vivekacUDAmaNi is a famous text on advaita teaching, usually ascribed to Shankara. The very first verse, after the formal salutation for auspiciousness, speaks of the rarity to be born as a male human being. It says:
jantUnAm narajanma durlabham atah pumstvam tato vipratA …
(For all beings, the human birth is difficult to obtain; much more so is a male body; rarer than that is brahminhood…)
Now we have genetic support!
Dr. E.M. McCarthy, a Georgia University geneticist, comes up with a controversial new hypothesis of humans evolution. He says that the genetic evidence overwhelmingly suggests that we are a rare cross between a male Pig and a female Chimp.
Can 48/2 of Chimps chromosomes + 38/2 of pig = 46 of a man? Well, don’t ask such silly math questions. Who can remember what happened after all over 80 million years ago?
So Sitara, Dhanya and Meenakshi, Don’t blame us if we are boastful of ourselves!
(If you are more curious see: http://www.macroevolution.net/human-origins.html#.Upoej8RDuSr)
A very provocative post, Ramesam! But an interesting one. Of all the 9 versions of this I have, most do not mention it all, giving an abbreviated translation. Even Swami Dayananda ignores it in his superb 108 verses version. Rafael goes so far as to mention it, but translates it as ‘male temperament’! Only Swami Ranganathananda tackles it head on and devotes 2 pages to it! He asks “Why does Shankara prefer a male body to a female one? This is the one jarring note in the great book.”
But he then shows why this is specified, saying it is essentially due to the fact that, “in the feudal society in which this book was written, women’s status was much lower.” With foreign invasions, etc, women’s freedom was necessarily curtailed. He points out that the same situation has occurred in Buddhism and Catholicism.
And on the positive side, he says that the RRig veda presents a picture of equality, as do the Upanishads in general. And he mentions the awe/respect held by Shankara and Ramakrishna for their mothers. In summary, it was relevant then, but not relevant today.
Thanks Dennis for the well-considered comments. I am sure you know that the post was written half in jest and neither you nor I would want to open up the highly debated issue of women and eligibility for Vedas/Vedanta in these columns.
But I may be allowed to say that one need not be apologetic or try to be “politically correct” about presenting historical facts.
Some of the Swamis, in their missionary zeal of spreading a message (almost in imitation of Christian Missionaries who believe in proselytization) may publish sanitized versions of the text or try to explain away certain things. Such attempts do not erase a historical fact / convention / norm / or dharma of the society of a certain period. The authentic versions of vivekacUDaMaNi do have this verse (for example the 1921 edition of Himalayan Series No: XLIII of Advaita Ashrama).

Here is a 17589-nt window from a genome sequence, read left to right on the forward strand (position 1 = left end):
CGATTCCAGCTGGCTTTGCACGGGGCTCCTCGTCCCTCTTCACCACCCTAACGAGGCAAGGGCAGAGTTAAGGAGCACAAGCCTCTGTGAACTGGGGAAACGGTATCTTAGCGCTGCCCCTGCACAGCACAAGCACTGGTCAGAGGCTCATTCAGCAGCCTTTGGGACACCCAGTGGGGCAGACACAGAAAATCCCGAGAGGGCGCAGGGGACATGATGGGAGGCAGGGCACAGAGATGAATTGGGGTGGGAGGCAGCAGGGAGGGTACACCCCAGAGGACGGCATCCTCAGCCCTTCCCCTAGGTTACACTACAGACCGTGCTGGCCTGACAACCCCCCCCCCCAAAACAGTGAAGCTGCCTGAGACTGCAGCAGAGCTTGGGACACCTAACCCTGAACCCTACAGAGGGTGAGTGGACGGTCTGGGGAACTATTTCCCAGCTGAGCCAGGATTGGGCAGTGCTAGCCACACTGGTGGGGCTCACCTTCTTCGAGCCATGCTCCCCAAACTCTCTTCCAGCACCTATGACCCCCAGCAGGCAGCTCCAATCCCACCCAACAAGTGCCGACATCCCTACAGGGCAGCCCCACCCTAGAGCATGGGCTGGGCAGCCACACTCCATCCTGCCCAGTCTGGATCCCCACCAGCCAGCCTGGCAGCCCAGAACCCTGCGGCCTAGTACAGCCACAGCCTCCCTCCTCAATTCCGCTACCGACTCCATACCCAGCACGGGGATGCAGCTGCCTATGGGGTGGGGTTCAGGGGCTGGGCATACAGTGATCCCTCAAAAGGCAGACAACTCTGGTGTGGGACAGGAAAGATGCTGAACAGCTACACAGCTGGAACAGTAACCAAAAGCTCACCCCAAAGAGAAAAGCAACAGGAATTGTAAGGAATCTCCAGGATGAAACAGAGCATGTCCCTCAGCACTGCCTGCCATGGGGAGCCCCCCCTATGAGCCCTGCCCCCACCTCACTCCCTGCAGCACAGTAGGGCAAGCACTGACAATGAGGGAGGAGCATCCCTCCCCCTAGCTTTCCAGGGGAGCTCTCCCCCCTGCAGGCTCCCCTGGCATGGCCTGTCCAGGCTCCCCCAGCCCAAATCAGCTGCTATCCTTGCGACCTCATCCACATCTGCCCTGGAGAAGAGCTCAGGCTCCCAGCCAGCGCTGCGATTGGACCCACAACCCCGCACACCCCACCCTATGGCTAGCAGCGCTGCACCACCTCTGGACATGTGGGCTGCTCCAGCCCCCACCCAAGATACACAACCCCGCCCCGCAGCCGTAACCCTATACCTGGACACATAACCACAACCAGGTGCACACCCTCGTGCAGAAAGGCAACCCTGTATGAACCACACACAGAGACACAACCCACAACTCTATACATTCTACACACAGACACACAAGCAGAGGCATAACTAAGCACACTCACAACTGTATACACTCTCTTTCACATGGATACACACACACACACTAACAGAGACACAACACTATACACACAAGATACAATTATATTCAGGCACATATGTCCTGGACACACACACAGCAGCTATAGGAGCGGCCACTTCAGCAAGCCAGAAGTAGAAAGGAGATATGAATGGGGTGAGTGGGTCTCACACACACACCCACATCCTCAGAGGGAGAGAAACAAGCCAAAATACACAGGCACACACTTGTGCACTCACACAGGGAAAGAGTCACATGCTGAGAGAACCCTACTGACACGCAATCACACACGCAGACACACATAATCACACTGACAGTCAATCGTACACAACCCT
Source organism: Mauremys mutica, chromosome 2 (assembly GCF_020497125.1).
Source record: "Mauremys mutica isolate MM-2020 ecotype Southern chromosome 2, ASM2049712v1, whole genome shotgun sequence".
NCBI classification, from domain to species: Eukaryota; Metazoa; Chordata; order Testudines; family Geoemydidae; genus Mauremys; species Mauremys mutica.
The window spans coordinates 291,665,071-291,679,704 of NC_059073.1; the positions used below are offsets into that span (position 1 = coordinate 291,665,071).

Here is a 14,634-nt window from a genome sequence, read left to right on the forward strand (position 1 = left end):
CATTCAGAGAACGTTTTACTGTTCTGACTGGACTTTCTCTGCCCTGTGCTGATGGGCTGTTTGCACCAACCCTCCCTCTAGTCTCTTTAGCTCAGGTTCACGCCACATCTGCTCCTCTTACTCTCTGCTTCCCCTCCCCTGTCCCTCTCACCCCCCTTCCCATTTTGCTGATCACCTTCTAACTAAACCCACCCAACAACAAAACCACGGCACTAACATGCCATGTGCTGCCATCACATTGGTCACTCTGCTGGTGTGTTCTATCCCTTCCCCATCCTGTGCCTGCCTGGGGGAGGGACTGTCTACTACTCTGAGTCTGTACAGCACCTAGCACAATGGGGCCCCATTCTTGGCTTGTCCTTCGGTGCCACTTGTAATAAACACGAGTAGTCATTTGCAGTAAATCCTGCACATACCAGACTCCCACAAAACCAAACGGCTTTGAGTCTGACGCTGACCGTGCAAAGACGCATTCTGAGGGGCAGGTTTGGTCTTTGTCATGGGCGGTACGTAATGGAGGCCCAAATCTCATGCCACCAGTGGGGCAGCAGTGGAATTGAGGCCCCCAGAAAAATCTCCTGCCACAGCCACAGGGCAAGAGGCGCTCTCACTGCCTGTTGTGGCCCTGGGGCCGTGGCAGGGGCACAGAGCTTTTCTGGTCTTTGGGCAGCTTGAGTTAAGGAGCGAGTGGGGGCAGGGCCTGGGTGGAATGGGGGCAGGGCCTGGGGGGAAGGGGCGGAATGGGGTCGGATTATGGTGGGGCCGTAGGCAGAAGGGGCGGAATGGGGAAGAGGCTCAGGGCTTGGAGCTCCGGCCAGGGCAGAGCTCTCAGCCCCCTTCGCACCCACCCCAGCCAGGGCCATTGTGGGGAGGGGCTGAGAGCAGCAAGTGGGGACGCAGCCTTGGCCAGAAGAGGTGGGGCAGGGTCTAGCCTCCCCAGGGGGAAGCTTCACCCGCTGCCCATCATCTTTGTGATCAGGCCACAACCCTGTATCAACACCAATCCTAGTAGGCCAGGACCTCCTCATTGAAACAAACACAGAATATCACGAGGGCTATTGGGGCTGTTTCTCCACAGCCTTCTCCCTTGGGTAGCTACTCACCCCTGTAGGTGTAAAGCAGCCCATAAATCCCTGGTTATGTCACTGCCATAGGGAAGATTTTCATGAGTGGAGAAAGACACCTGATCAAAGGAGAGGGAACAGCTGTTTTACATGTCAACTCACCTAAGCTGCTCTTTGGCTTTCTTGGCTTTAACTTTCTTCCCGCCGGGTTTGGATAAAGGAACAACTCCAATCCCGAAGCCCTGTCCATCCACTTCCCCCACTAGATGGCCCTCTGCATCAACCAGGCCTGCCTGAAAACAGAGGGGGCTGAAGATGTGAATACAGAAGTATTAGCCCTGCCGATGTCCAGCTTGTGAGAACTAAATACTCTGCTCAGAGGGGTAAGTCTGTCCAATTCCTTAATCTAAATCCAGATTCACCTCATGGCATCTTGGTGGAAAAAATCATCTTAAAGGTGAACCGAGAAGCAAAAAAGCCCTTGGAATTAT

It is a fact that certain Vedic mantra-s and yajna-s are prohibited for women in the past and even in the present time by some maTha-s. For some yajna-s and rituals, the presence of the lady (of the house in the grihasta ashrama) is mandatory. Further, one has to be aware that the guidelines prescribed on the basis of gender differ depending on the subject under consideration – learning Veda-s, Vendanta or performing religious duties.
Nevertheless, male domination in the society cannot be denied. It, perhaps, originated right in the times of hunter-gatherer societies, as some anthropologists suggest. I remember to have read one research paper which said that the Neanderthals became extinct because there was no proper ‘division of labour’ between the male and female members of their society. So if a society developed a certain code of conduct based on gender differentiation, we need not feel shy now to admit it. And after all, these codes of conduct keep fluctuating, altering and getting amended from time to time – even the ancient dharma shAstra-s allow this.
We know that it is a historical fact that women were not allowed till the 1920s the right to vote even in the advanced societies – but today such a discrimination is considered shameful. Should we have to, therefore, erase that part of history?
Writing on this topic of women and brain some 7-8 years ago, I said: “Remember the frontal cortex, the seat of higher executive and cognitive functions, is larger in women. They need not have to take lessons from vivekacUDAmaNi to improve their cognitive functions. They have it by nature! It is men that need the lessons with an encouraging pat on their back. So Ye, Men, practice meditation, read vivekacUDAmaNi. Remember, Women are already blessed.” As we learn more in the future about the neurophysiological differentiation between the male and female bodies, we may, perchance, come to appreciate the issues better.
I agree with all that you say here. I wasn’t really being ‘apologetic’, just trying to ensure we did not trigger any ‘righteous indignation’ type responses. Of course, we do hope that readers of these pages would not react in such a way!
Men have been also much maligned of late, not only that class, ‘white, Anglo-Saxon Protestant’.
Without trying to be apologetic to women or to society at large, as Ramesam has mentioned, we can relay the fact that there are more then thirty women sages in Rig Veda, with many hymns associated with them. One can learn, from hymn 10.27.12, that women could choose their own husbands, and in hymn 10.85 it is stated that the daughter in law should be treated as a queen by all the family members, especially the mother-in-law, husband, and father-in-law…. “Become the house-hold’s mistress; ruler of the home, you will address the religious assembly” (10.85.26). There evidently was a decline in such exemplary customs many centuries after that.